N2 - Studies investigating the effects of observing a gaze shift in another person often apply static images of a person with an averted gaze, while measuring response times to a peripheral target. Static images, however, are unlike how we normally perceive gaze shifts of others. Moreover, response times might only reveal the effects of a cue on covert attention and might fail to uncover cueing effects on overt attention or response preparation. We therefore extended the standard paradigm and measured cueing effects formore realistic, dynamic cues (video clips),while comparing response times, saccade direction errors and saccade trajectories. Three cues were compared: A social cue, consisting of a eye-gaze shift, and two socially less relevant cues, consisting of a head tilting movement and a person walking past. Similar results were found for the two centrally presented cues (eye-gaze shift and head tilting) on all three response measures, suggesting that cueing is unaffected by the social status of the cue. Interestingly, the cue showing a person walking past showed a dissociation in the directionof the effects on response times on the one hand, and saccade direction errors and latencies on the other hand, suggesting the involvement of two types of (endogenous and exogenous) attention or a distinction between attention and sacadic response preparation. Our results suggest that by using dynamic cues and multiple response measures, properties of cueing can be revealed that would not be found otherwise.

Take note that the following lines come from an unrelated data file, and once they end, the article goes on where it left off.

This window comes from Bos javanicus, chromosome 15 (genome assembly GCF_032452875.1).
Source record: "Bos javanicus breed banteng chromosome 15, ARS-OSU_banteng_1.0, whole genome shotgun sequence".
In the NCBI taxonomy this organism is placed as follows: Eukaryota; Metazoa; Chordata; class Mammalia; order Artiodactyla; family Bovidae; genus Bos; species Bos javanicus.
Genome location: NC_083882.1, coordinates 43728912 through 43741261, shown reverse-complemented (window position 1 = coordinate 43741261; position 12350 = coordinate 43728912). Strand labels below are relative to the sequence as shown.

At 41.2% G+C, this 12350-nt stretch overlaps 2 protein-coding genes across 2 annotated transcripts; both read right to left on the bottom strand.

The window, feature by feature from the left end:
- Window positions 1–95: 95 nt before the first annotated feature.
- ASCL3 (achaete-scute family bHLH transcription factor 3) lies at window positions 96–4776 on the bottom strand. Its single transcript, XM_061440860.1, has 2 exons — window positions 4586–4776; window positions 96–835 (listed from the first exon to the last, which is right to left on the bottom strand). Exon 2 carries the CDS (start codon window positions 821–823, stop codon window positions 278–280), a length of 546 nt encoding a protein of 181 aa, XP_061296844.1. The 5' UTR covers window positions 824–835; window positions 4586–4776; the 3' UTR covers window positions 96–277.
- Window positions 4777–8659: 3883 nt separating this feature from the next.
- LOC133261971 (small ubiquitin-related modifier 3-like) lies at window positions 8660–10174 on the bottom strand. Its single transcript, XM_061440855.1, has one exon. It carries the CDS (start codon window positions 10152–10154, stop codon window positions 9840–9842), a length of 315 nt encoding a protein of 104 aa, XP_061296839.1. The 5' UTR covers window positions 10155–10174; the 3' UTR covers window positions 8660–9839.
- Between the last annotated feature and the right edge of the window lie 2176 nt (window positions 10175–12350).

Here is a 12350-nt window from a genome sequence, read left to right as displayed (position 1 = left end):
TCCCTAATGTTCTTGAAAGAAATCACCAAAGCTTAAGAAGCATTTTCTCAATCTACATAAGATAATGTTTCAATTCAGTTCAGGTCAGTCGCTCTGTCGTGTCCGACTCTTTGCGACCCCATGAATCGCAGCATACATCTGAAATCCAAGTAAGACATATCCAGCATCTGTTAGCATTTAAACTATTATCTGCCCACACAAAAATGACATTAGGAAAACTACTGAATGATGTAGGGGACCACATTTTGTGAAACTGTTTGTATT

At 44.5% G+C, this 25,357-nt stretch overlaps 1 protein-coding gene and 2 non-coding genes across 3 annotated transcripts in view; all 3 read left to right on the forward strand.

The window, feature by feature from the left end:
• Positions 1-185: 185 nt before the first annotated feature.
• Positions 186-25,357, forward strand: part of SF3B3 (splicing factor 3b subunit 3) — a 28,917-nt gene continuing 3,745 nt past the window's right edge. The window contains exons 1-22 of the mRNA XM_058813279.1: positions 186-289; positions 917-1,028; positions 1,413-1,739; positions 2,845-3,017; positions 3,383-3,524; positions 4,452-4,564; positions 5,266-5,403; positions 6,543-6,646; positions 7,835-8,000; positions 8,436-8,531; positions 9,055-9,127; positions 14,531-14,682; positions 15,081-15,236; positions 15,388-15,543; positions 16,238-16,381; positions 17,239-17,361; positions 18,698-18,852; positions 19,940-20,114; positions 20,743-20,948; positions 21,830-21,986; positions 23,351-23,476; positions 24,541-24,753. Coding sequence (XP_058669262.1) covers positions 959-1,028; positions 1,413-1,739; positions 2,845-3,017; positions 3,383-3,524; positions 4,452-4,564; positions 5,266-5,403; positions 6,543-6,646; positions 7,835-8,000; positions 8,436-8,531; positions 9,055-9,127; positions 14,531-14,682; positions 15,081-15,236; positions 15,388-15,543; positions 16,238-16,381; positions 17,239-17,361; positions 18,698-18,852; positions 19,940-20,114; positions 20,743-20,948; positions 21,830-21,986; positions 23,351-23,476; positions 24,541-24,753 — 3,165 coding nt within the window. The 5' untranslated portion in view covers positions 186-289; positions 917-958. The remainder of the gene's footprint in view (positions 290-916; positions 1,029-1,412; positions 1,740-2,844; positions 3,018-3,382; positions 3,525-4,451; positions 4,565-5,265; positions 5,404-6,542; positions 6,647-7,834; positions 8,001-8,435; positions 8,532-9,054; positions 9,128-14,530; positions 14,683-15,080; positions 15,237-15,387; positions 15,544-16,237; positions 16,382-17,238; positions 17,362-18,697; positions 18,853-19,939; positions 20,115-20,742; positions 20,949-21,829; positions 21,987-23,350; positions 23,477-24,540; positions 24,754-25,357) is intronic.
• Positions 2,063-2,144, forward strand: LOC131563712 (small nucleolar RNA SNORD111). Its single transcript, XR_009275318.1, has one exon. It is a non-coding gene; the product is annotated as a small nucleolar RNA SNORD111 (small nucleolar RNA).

AB - Studies investigating the effects of observing a gaze shift in another person often apply static images of a person with an averted gaze, while measuring response times to a peripheral target. Static images, however, are unlike how we normally perceive gaze shifts of others. Moreover, response times might only reveal the effects of a cue on covert attention and might fail to uncover cueing effects on overt attention or response preparation. We therefore extended the standard paradigm and measured cueing effects formore realistic, dynamic cues (video clips),while comparing response times, saccade direction errors and saccade trajectories. Three cues were compared: A social cue, consisting of a eye-gaze shift, and two socially less relevant cues, consisting of a head tilting movement and a person walking past. Similar results were found for the two centrally presented cues (eye-gaze shift and head tilting) on all three response measures, suggesting that cueing is unaffected by the social status of the cue. Interestingly, the cue showing a person walking past showed a dissociation in the directionof the effects on response times on the one hand, and saccade direction errors and latencies on the other hand, suggesting the involvement of two types of (endogenous and exogenous) attention or a distinction between attention and sacadic response preparation. Our results suggest that by using dynamic cues and multiple response measures, properties of cueing can be revealed that would not be found otherwise.

KW - Social attention

KW - eye movements

KW - Saccade curvature

M3 - Article

VL - 5

SP - 1

EP - 11

JO - Journal of Eye Movement Research

JF - Journal of Eye Movement Research

SN - 1995-8692

IS - 5

ER -